Statistical analysis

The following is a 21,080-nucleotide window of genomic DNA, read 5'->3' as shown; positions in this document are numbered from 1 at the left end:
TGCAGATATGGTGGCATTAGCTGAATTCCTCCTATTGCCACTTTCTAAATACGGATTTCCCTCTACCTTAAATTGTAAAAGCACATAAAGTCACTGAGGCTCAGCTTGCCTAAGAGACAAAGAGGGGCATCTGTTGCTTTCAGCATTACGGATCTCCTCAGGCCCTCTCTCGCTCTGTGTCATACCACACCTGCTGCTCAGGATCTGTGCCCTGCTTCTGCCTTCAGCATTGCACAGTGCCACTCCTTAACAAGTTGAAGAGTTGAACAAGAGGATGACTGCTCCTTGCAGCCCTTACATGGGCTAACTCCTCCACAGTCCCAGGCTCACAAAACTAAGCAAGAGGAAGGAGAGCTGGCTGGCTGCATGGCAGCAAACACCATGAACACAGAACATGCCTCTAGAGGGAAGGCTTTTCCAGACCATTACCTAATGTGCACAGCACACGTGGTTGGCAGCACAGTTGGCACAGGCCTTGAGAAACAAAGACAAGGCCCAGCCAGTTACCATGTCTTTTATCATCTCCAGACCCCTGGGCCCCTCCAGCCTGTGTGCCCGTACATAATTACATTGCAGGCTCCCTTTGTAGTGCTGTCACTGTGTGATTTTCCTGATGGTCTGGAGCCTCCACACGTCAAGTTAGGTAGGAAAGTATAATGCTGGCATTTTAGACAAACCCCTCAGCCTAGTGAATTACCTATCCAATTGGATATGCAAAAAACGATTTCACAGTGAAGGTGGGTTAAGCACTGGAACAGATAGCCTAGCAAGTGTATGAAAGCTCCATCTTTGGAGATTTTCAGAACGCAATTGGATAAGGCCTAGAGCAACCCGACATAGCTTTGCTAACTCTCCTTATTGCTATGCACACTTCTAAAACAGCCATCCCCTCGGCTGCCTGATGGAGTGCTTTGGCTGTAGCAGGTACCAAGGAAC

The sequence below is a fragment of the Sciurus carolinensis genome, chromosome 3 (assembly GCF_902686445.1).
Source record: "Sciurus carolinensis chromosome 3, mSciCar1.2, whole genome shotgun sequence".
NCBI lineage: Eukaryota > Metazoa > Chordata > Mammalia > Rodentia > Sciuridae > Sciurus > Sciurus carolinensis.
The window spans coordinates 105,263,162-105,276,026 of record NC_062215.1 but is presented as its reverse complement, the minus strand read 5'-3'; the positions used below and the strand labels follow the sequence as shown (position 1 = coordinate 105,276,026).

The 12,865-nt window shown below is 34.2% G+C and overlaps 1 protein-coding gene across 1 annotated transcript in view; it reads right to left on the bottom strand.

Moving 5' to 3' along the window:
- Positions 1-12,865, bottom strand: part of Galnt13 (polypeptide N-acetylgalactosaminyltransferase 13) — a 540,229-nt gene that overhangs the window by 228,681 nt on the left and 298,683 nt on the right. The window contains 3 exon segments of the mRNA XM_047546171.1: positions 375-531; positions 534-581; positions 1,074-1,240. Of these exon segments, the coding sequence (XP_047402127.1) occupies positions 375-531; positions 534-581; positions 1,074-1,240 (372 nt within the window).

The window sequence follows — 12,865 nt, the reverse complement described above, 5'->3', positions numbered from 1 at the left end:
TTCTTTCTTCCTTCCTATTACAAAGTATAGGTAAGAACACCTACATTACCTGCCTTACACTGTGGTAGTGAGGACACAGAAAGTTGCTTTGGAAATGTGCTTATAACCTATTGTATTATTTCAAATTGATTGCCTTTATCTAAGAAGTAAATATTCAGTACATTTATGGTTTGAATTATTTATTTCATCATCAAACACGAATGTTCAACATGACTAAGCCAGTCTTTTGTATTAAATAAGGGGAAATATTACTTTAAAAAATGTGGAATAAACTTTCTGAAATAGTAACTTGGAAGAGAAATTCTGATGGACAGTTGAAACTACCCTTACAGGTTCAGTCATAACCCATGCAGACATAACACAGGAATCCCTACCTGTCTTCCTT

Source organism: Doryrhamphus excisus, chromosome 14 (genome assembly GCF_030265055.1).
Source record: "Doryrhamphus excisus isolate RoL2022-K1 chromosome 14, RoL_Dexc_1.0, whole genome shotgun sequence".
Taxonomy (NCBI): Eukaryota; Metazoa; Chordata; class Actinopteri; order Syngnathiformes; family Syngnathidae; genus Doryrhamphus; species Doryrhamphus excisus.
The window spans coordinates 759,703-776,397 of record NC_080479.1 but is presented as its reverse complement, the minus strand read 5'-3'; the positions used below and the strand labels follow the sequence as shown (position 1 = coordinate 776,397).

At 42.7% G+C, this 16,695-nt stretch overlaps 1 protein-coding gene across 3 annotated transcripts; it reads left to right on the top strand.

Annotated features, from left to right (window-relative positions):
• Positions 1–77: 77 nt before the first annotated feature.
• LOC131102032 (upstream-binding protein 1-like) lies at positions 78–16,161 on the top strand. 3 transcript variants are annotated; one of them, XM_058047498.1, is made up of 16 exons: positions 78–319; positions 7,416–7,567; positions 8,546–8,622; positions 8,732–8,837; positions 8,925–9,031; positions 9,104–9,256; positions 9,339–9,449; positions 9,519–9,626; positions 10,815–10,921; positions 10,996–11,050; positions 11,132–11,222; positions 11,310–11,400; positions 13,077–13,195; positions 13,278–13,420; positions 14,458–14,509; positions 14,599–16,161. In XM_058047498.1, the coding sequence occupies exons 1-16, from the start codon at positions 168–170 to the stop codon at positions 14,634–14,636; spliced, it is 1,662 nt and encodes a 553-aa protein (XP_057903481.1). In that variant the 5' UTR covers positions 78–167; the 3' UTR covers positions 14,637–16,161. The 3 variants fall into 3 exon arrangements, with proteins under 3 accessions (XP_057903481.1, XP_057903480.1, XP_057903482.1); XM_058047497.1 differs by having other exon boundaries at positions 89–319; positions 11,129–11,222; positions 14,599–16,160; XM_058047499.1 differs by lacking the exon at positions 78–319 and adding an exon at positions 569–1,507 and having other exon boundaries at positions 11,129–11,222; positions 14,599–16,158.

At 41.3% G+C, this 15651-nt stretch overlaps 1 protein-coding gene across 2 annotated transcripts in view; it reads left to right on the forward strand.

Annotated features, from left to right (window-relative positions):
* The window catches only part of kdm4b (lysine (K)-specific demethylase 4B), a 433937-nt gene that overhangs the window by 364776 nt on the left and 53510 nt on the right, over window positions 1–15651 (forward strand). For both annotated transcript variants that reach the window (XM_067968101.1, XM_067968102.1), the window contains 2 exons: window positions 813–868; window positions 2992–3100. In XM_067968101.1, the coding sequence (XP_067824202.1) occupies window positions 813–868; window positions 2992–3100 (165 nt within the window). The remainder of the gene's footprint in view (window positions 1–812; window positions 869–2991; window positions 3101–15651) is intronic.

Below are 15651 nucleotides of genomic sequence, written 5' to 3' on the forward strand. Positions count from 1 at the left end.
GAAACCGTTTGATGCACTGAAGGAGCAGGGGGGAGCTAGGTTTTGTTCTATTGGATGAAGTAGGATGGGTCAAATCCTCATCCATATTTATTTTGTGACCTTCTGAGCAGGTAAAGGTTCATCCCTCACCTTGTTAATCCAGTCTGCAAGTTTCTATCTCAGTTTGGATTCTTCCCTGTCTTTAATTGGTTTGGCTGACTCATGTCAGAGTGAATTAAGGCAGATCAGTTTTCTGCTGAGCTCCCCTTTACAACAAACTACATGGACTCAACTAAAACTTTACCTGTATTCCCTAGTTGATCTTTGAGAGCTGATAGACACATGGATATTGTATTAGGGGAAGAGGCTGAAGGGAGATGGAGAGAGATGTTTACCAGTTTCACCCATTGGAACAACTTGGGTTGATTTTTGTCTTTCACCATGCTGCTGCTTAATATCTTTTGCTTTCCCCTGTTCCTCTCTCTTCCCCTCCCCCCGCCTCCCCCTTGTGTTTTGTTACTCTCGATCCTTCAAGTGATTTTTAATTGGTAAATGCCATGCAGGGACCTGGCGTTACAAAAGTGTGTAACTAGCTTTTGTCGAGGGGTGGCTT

Baseline characteristics are presented as the mean±standard deviation, median (interquartile range [IQR]) or number (%). Continuous variables were compared using analysis of variance and categorical variables were compared using the chi-square test. The incidence rates of primary outcomes were calculated by dividing the number of incident cases by the total follow-up duration (person-years). Hazard ratios (HRs) and 95% confidence intervals (CIs) were estimated using Cox proportional hazards analysis for MI, stroke, CVD, and overall mortality based on cumulative exposure to high γ-GTP levels. The proportional hazards assumption was evaluated by the Schoenfeld residuals test with the logarithm of the cumulative hazards function based on Kaplan-Meier estimates for cumulative development of diseases. Kaplan-Meier survival analysis was used to calculate the incidence probability of MI, CVD, stroke, and death according to the number of exposures to high γ-GTP levels, and the log-rank test was used for between-group comparisons. A multivariable-adjusted proportional hazards model was used to account for confounding factors. Model 1 was non-adjusted; Model 2 was adjusted for age and sex; Model 3 was additionally adjusted for smoking, drinking, and physical activity status; Model 4 was additionally adjusted for HTN, dyslipidemia, diabetes, and BMI; and Model 5 was additionally adjusted for alanine transaminase (ALT). Subgroup analyses were conducted according to age, sex, smoking, amount of drinking, exercise, HTN, dyslipidemia, BMI, and FLI. We conducted clinically relevant subgroup analyses and calculated P values for interactions between γ-GTP and subgroups in the development of MI, stroke, CVD, and death using Cox regression analysis. Statistical analyses were performed using SAS version 9.4 (SAS institute, Cary, NC, USA), and a P value <0.05 was considered to indicate significance.